One of the things least thought of but most needed is to update your will. If it’s been awhile since a rewrite of this incredibly important document, might be time to dust it off and make some changes!
While cleaning some files out of our filing cabinet (something I’m prone to do at the beginning of every year), I ran across a file folder that has a copy of our will in it. We have the official copy in a safe and a safety deposit box, with this one as a quick reference copy. After reading through it once, it was glaringly obvious that it was time to take another crack at what would happen if my wife and I both bought the farm early. Now is definitely the time to update your will…
In the version of our will I found not one, not two, but countless issues that needed updating. For example:
- We had just two kids listed, not three. Which suggests that this version of the will was done before our last child was born — ten years ago.
- One of the family members listed that was earmarked for a piece of the estate has since passed away. I’m not even sure what happens in the case of a deceased beneficiary…
- The people we had listed as guardians of our children are not our first choice to raise them today. That might’ve been awkward…
- Our assets were significantly less ten years ago than they are today which changes how we’d like those assets distributed.
All in all, it was blatantly apparent that now is the time to rewrite our will.
How often should you update your will?
There is no hard and fast rule about when you should be revisiting your will and other estate documents. However, if you have significant changes in various aspects of your life, you should be updating your guiding documents with those changes. Here are some examples of life events that would warrant updates:
Having another child – Your offspring and their potential guardians will be the ones regretting it if you fail to update your guiding document. Not doing so puts them in jeopardy of being part of a legal battle for guardianship and a whole mess of family strife.
Change in relationships – If you and your spouse are splitting, or your chosen guardians are splitting, it’s probably time for a rewrite. Obviously, wills are written with the worst case scenario in mind, and a sincere hope that the worst never happens. That being said, the document has to reflect the reality of situations at present.
A major win or major financial blow – Oftentimes the will is written to direct remaining assets to various persons or organizations. If the financial situation changes dramatically, a different amount or percentage may need to be identified. Life is fluid and changing, just as your will should.
If you’re in poor health – If you or another loved one are in poor health, having a will define what happens should you become incapacitated or unable to make your own decisions is critical.
Being someone’s executor is NOT a privilege
Over the years I’ve been asked if I would be willing to be the executor of the estate of various friends of mine. It presupposes that: a) they’re going to die someday, and b) that I have the capacity to carry out their wishes as they’ve listed them on their last will and testament.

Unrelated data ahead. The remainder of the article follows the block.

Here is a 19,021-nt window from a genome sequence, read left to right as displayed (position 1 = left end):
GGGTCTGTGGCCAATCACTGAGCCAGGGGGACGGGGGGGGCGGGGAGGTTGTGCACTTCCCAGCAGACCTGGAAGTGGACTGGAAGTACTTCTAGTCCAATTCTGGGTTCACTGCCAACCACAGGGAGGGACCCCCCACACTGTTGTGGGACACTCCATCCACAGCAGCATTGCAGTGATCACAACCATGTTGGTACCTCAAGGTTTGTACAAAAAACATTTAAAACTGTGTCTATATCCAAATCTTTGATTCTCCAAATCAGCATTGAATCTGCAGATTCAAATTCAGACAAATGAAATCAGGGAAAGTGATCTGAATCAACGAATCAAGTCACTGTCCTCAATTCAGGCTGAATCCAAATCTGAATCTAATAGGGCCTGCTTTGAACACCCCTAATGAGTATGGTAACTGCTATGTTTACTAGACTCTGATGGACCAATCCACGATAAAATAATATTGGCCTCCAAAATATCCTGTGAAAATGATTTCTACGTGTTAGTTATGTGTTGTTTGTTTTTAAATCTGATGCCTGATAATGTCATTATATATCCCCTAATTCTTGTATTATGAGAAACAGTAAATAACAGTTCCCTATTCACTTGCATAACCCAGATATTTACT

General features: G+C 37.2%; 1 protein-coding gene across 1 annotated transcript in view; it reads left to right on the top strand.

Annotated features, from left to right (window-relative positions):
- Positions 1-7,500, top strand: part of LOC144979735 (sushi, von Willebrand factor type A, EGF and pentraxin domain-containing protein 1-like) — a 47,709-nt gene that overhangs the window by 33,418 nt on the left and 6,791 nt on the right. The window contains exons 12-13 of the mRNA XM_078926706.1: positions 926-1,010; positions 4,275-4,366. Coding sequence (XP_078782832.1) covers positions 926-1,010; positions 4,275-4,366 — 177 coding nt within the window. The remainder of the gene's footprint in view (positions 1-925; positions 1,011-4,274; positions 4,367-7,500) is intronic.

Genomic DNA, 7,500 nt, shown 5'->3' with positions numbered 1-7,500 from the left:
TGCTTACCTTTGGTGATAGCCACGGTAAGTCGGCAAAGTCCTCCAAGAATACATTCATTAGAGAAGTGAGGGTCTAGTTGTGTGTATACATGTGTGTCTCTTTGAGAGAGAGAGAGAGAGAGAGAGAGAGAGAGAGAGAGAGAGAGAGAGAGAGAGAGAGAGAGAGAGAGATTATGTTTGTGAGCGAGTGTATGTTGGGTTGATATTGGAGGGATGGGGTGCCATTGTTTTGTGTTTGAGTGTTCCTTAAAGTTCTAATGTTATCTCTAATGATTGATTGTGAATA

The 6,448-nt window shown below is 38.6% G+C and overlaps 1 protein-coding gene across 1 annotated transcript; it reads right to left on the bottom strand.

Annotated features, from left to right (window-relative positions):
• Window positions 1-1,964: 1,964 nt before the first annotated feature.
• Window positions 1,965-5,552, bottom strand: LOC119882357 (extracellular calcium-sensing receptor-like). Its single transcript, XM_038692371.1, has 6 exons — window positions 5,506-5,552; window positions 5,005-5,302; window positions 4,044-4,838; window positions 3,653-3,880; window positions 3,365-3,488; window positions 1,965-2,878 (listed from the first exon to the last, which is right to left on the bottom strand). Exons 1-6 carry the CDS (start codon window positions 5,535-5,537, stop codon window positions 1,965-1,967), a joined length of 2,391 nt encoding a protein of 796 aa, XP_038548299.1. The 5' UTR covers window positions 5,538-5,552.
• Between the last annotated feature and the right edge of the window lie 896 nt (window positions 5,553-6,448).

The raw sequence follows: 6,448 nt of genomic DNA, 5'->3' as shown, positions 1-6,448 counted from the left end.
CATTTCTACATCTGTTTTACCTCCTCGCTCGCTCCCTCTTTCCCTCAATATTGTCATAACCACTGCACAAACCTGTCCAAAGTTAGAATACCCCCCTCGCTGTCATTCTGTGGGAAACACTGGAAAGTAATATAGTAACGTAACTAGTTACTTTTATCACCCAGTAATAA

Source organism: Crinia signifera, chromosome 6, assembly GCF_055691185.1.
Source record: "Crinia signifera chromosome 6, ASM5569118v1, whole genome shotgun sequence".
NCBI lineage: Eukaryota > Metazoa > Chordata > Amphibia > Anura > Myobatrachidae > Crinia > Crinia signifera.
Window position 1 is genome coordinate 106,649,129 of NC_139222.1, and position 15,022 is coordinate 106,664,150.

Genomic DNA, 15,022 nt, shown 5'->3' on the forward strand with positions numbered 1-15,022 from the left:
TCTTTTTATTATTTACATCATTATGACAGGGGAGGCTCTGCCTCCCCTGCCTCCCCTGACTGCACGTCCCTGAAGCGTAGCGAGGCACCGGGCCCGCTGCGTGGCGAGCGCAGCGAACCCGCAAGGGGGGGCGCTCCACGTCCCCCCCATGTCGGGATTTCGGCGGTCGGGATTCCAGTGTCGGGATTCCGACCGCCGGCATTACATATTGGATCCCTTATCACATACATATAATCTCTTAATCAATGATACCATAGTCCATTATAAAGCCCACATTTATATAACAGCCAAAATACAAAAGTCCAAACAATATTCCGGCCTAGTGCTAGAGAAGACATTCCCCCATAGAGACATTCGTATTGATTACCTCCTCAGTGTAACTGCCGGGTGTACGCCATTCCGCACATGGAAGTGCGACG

The challenge that lies within being asked to be an executor is it seems like someone is bestowing on you a certain privilege. That you, of all of their friends and family, are the most qualified person to distribute their estate.
In fact, being the executor of an estate is NOT a privilege. It’s a terribly complicated thing that almost always results in family dysfunction. An estate attorney friend of mine once told me that 98% of all estates create some level of family dysfunction.
While I’m a pretty organized person with an attention to detail, I’m not prepared to handle the emotional backlash that being an executor may bring. That is a service better left to legal professionals and trust departments, particularly if you have more than a handful of assets to distribute and any value to them whatsoever.
Where can I do this if I have limited assets?
The straight-up simplest way to get your will in order is to go through the services at LegalZoom.com. They have mastered the art of the upsell, so keep that in mind as you begin your search for the products you most need right now.
As an example, if you’re going to the site simply for a last will and testament, you’ll likely be offered the following items:
- Living Trust
- Living Will
- Power of Attorney
- Health Care Power of Attorney
- Pet Protection Agreement
- And the Estate Pack
If you’re just dipping your toe in the water, you’ll probably pay around $149 — click on any of the other offerings and your balance will easily double or triple.
Your other easy option is to contact a local attorney’s office or financial institution with a trust department that handles these kinds of requests for their clients. If working with a trust department, you’ll likely pay a bit more, but they’re in the business of doing executor work and know how to have the hard conversations. Trust me, it’s money well spent in the long run.
If it’s been any longer than a year or two since you’ve revisited your estate plans (at the very least your last will and testament and power of attorney), consider pulling it from the files and doing a rework. While not the most popular of free time activities, it absolutely deserves your attention for the benefit and ease of your family and friends (hopefully) decades from now.